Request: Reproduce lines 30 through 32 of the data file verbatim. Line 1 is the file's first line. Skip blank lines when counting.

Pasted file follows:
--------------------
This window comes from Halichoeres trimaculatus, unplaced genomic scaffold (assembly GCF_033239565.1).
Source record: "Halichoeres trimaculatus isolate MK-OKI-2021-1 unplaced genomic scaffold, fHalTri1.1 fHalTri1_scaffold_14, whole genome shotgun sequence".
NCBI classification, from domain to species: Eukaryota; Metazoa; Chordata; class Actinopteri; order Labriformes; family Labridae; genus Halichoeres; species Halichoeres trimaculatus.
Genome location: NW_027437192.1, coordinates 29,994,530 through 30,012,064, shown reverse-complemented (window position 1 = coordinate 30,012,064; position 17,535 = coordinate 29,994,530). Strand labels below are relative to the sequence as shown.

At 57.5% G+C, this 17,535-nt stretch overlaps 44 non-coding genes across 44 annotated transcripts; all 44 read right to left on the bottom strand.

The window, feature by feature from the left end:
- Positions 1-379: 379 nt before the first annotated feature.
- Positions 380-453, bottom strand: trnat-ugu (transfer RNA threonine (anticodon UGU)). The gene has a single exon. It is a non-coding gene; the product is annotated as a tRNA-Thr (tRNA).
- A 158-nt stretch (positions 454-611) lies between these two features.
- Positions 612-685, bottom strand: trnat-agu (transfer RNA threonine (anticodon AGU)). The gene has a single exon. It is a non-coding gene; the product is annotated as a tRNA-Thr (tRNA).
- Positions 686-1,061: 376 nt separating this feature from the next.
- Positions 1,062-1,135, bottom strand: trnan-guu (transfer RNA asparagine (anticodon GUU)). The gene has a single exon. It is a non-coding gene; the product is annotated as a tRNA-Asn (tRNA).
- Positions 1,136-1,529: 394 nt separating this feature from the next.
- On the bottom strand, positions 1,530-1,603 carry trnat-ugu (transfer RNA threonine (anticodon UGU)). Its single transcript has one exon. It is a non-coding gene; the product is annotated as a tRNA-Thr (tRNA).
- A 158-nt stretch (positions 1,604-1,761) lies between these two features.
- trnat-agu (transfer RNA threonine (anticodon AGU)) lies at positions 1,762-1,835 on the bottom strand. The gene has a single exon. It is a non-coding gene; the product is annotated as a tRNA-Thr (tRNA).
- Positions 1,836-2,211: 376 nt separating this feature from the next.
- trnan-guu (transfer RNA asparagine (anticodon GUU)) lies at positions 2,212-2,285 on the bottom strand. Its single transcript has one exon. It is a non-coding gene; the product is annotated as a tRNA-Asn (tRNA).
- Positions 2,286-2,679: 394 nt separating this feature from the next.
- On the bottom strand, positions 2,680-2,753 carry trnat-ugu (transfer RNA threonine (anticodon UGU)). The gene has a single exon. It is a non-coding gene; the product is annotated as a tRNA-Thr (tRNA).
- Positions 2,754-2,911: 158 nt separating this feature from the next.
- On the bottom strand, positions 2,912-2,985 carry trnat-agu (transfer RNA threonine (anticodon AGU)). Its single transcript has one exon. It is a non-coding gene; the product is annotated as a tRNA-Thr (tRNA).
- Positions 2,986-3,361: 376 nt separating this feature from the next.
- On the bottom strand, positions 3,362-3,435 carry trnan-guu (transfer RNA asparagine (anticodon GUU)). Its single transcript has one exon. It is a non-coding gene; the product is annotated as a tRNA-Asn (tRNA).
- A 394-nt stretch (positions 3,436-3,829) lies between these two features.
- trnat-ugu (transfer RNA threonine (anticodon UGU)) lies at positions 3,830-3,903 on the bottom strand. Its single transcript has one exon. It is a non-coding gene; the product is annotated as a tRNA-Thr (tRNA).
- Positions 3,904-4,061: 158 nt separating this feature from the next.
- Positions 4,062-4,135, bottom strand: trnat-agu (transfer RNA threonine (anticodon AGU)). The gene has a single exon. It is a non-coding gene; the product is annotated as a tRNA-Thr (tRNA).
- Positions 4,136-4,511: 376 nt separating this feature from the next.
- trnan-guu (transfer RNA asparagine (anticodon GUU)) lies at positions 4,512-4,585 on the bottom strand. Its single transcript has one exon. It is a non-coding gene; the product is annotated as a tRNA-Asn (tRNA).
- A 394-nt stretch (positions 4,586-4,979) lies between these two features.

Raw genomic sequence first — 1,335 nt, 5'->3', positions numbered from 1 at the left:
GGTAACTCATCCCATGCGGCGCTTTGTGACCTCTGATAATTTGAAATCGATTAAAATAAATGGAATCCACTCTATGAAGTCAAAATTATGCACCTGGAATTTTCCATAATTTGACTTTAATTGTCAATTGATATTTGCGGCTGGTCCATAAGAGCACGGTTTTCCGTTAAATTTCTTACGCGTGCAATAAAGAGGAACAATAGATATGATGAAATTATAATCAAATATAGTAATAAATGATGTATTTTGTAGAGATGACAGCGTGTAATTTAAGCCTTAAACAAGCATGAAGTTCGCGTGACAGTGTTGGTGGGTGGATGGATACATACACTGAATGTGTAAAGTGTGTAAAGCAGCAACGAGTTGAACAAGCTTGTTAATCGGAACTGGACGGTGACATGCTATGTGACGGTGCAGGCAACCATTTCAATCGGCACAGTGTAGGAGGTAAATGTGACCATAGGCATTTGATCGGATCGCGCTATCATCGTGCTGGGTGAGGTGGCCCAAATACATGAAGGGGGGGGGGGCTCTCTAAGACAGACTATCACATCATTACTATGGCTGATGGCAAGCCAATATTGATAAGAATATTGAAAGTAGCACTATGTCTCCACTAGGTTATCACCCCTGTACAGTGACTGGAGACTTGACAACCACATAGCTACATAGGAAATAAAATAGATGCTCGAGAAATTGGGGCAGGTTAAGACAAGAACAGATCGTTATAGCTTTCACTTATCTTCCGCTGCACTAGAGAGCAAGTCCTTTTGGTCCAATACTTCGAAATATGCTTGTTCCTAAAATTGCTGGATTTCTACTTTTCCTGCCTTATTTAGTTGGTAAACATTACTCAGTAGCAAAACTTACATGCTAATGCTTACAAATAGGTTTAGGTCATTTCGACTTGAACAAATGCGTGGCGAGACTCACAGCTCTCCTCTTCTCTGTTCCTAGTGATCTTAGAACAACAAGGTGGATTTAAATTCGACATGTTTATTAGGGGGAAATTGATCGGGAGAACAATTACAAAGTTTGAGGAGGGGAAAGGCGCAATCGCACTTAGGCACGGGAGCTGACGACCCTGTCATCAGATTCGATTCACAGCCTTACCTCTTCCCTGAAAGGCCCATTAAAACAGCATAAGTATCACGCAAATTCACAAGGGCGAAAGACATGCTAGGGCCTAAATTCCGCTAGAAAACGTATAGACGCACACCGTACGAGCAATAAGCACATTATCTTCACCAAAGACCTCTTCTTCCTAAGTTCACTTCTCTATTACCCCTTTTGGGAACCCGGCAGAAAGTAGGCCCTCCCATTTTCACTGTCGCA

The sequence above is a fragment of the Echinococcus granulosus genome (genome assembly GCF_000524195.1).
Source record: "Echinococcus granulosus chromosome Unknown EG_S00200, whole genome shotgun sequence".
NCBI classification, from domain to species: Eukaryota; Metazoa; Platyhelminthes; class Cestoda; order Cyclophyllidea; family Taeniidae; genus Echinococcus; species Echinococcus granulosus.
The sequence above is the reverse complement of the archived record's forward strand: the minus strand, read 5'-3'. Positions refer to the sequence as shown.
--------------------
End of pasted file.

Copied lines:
- trnan-guu (transfer RNA asparagine (anticodon GUU)) lies at positions 4,512-4,585 on the bottom strand. Its single transcript has one exon. It is a non-coding gene; the product is annotated as a tRNA-Asn (tRNA).
- A 394-nt stretch (positions 4,586-4,979) lies between these two features.

Raw genomic sequence first — 1,335 nt, 5'->3', positions numbered from 1 at the left: